Figure tax factors into job offers

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in Employee Benefits Program,Human Resources

Q: Please help. I’ve been offered a job at a growing company that will pay me about $7,500 more than I make now. But I’m scheduled for a raise in September, and I’m paying $250 a month less in health insurance at my current job. Is taking the new job a good move? B.K., New York

A: We can’t tell you whether or not to leave your job, but we can provide some insight into the tax ramifications.

You’d gain about $7,500 in salary (at least until your September, raise kicks in), but you’d lose $3,000 a year in tax-free benefits. (With more employers shifting health insurance costs to employees, though, that number could change dramatically.)

All things being equal, you’re better off receiving more in the way of tax-free fringe benefits than salary.

Say you’re receiving $90,000 in taxable salary and $10,000 in tax-free fringes (including health insurance) at your current job. That’s better than a comparable package of $95,000 in salary and $5,000 in fringe benefits. Reason: You have to pay tax on the additional $5,000 of salary. In the 28 percent tax bracket, that will cost you $1,400 more in federal income tax.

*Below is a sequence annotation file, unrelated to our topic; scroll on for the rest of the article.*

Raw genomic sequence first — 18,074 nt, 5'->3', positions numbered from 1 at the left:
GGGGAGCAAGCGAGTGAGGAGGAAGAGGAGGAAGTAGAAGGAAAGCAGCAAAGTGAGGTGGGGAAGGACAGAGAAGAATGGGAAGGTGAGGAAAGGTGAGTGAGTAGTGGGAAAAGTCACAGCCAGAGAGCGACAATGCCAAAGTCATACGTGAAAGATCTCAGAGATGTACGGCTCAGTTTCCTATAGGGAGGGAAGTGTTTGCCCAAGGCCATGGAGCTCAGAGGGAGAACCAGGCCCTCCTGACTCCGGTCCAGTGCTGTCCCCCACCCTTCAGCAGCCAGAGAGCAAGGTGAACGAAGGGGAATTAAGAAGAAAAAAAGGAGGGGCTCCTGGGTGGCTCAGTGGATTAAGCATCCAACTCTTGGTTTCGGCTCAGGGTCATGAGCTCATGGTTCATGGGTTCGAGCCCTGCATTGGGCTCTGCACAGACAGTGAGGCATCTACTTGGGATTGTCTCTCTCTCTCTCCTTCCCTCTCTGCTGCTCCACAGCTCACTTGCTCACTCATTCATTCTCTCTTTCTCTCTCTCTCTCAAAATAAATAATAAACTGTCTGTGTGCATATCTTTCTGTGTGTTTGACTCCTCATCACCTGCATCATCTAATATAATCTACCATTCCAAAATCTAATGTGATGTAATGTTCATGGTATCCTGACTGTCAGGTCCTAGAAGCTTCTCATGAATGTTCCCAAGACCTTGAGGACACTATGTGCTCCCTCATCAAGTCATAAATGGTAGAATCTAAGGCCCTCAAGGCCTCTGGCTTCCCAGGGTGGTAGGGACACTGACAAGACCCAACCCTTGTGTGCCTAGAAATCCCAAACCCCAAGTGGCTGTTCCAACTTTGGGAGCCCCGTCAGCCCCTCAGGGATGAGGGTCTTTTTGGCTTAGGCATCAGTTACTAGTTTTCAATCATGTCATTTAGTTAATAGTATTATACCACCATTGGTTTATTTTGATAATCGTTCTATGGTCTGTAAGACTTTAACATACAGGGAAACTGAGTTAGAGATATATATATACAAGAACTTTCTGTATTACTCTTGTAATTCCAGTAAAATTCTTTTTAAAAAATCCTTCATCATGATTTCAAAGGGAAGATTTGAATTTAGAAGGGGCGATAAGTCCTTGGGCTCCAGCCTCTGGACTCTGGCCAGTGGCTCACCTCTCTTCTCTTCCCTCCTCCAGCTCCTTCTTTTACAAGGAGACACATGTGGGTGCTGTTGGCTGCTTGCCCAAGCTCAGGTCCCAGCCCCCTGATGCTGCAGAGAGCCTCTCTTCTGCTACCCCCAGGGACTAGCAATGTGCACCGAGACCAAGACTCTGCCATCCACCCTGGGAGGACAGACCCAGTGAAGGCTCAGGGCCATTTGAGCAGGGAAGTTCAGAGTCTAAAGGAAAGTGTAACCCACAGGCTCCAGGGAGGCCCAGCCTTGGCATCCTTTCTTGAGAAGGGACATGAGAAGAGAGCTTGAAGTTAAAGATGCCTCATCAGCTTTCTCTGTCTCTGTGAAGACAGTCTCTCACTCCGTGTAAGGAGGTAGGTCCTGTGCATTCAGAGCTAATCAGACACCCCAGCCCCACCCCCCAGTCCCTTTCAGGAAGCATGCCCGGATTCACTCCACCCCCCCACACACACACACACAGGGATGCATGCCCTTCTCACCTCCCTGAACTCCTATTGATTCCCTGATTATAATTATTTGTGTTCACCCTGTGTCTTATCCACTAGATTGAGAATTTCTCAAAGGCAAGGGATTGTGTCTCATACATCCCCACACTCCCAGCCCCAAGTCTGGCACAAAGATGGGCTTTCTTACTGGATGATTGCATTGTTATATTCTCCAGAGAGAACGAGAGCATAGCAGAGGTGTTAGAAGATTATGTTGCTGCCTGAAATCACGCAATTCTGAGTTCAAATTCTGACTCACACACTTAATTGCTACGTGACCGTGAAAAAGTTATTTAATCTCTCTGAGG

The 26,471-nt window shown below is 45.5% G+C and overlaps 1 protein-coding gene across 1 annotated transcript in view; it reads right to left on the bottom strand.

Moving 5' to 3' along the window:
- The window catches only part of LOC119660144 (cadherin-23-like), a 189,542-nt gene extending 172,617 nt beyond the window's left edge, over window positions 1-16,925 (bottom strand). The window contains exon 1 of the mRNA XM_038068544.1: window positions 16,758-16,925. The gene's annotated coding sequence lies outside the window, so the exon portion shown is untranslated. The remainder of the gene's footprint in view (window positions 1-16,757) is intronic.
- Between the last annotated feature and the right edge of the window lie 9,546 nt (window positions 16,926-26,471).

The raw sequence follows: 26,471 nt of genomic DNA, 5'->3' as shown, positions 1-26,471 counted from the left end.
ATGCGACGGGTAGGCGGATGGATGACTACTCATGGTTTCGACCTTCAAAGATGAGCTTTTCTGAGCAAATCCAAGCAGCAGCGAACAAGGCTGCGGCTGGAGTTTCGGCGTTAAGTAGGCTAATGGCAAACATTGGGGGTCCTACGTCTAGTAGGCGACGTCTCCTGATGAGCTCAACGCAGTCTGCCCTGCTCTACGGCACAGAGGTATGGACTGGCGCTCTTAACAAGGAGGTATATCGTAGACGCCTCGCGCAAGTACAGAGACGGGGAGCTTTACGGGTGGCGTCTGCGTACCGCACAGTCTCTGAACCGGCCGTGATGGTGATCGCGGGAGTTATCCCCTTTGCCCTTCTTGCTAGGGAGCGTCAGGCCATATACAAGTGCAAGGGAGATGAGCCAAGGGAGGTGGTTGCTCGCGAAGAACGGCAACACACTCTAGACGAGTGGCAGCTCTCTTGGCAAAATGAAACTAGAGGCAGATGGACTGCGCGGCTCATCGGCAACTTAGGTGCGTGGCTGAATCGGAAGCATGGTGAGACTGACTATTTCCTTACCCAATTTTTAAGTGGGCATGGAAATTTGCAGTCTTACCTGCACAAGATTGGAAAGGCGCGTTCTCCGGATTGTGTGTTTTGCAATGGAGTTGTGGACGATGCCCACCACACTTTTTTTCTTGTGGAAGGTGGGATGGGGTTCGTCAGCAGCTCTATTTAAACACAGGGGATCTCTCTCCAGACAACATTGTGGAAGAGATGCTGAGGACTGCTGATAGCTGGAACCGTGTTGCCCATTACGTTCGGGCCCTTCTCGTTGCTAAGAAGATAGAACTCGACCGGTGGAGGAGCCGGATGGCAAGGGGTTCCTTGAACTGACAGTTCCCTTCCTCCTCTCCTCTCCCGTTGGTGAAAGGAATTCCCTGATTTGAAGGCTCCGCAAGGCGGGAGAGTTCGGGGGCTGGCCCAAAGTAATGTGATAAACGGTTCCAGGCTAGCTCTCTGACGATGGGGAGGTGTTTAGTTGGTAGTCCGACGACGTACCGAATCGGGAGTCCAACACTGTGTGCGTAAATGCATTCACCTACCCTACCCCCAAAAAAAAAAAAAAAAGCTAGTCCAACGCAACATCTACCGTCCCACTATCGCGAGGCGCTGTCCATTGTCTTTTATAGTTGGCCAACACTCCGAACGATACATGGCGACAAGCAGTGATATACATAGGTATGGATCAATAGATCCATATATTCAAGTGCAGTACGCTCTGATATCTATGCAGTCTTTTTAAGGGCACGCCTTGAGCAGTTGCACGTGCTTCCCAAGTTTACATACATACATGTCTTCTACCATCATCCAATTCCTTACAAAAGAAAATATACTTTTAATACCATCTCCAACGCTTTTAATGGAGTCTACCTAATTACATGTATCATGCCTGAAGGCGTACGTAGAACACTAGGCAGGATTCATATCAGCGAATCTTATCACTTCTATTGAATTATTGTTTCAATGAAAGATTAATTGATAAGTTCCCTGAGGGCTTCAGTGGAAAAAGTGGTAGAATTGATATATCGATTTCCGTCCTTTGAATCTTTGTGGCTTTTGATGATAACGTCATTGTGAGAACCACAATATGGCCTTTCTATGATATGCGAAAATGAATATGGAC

Furthermore, it’s better to have a lower adjusted gross income (AGI) on your personal return for other tax purposes such as the deduction floors for medical and miscellaneous expenses. Finally, you should consider the potential impact on state and local taxes, as well.

While taxes aren’t the be-all and end-all, the tax implications make this a closer call than it first appears, especially if you expect to receive a healthy salary boost at your current job.

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